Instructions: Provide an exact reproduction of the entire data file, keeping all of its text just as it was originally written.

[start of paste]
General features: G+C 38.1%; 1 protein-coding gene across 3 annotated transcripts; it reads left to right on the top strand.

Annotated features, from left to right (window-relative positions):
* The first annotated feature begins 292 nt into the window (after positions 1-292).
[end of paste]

General features: G+C 38.1%; 1 protein-coding gene across 3 annotated transcripts; it reads left to right on the top strand.

Annotated features, from left to right (window-relative positions):
* The first annotated feature begins 292 nt into the window (after positions 1-292).